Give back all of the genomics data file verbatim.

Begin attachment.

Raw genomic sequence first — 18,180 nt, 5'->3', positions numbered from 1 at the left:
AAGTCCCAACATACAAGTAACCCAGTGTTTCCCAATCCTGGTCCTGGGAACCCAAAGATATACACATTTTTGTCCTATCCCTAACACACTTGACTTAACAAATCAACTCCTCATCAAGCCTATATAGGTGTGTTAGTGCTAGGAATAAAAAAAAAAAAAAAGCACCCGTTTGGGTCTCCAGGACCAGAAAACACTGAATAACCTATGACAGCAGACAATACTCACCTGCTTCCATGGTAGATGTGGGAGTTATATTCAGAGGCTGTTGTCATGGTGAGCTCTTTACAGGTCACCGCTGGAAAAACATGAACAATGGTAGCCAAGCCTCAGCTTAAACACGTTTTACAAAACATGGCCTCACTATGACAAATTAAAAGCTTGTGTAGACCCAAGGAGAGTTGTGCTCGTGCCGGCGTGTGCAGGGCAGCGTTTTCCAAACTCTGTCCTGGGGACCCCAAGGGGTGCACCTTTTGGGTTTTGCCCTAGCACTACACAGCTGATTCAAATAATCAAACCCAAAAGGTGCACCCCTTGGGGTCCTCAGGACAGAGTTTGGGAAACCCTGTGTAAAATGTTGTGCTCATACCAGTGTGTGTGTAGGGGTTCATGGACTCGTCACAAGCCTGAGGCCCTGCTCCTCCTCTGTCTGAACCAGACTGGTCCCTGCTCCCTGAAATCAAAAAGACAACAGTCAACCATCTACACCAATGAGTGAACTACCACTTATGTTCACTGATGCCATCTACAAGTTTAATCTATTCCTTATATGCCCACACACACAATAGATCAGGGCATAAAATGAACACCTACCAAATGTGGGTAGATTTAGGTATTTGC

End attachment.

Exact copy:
Raw genomic sequence first — 18,180 nt, 5'->3', positions numbered from 1 at the left:
AAGTCCCAACATACAAGTAACCCAGTGTTTCCCAATCCTGGTCCTGGGAACCCAAAGATATACACATTTTTGTCCTATCCCTAACACACTTGACTTAACAAATCAACTCCTCATCAAGCCTATATAGGTGTGTTAGTGCTAGGAATAAAAAAAAAAAAAAAGCACCCGTTTGGGTCTCCAGGACCAGAAAACACTGAATAACCTATGACAGCAGACAATACTCACCTGCTTCCATGGTAGATGTGGGAGTTATATTCAGAGGCTGTTGTCATGGTGAGCTCTTTACAGGTCACCGCTGGAAAAACATGAACAATGGTAGCCAAGCCTCAGCTTAAACACGTTTTACAAAACATGGCCTCACTATGACAAATTAAAAGCTTGTGTAGACCCAAGGAGAGTTGTGCTCGTGCCGGCGTGTGCAGGGCAGCGTTTTCCAAACTCTGTCCTGGGGACCCCAAGGGGTGCACCTTTTGGGTTTTGCCCTAGCACTACACAGCTGATTCAAATAATCAAACCCAAAAGGTGCACCCCTTGGGGTCCTCAGGACAGAGTTTGGGAAACCCTGTGTAAAATGTTGTGCTCATACCAGTGTGTGTGTAGGGGTTCATGGACTCGTCACAAGCCTGAGGCCCTGCTCCTCCTCTGTCTGAACCAGACTGGTCCCTGCTCCCTGAAATCAAAAAGACAACAGTCAACCATCTACACCAATGAGTGAACTACCACTTATGTTCACTGATGCCATCTACAAGTTTAATCTATTCCTTATATGCCCACACACACAATAGATCAGGGCATAAAATGAACACCTACCAAATGTGGGTAGATTTAGGTATTTGC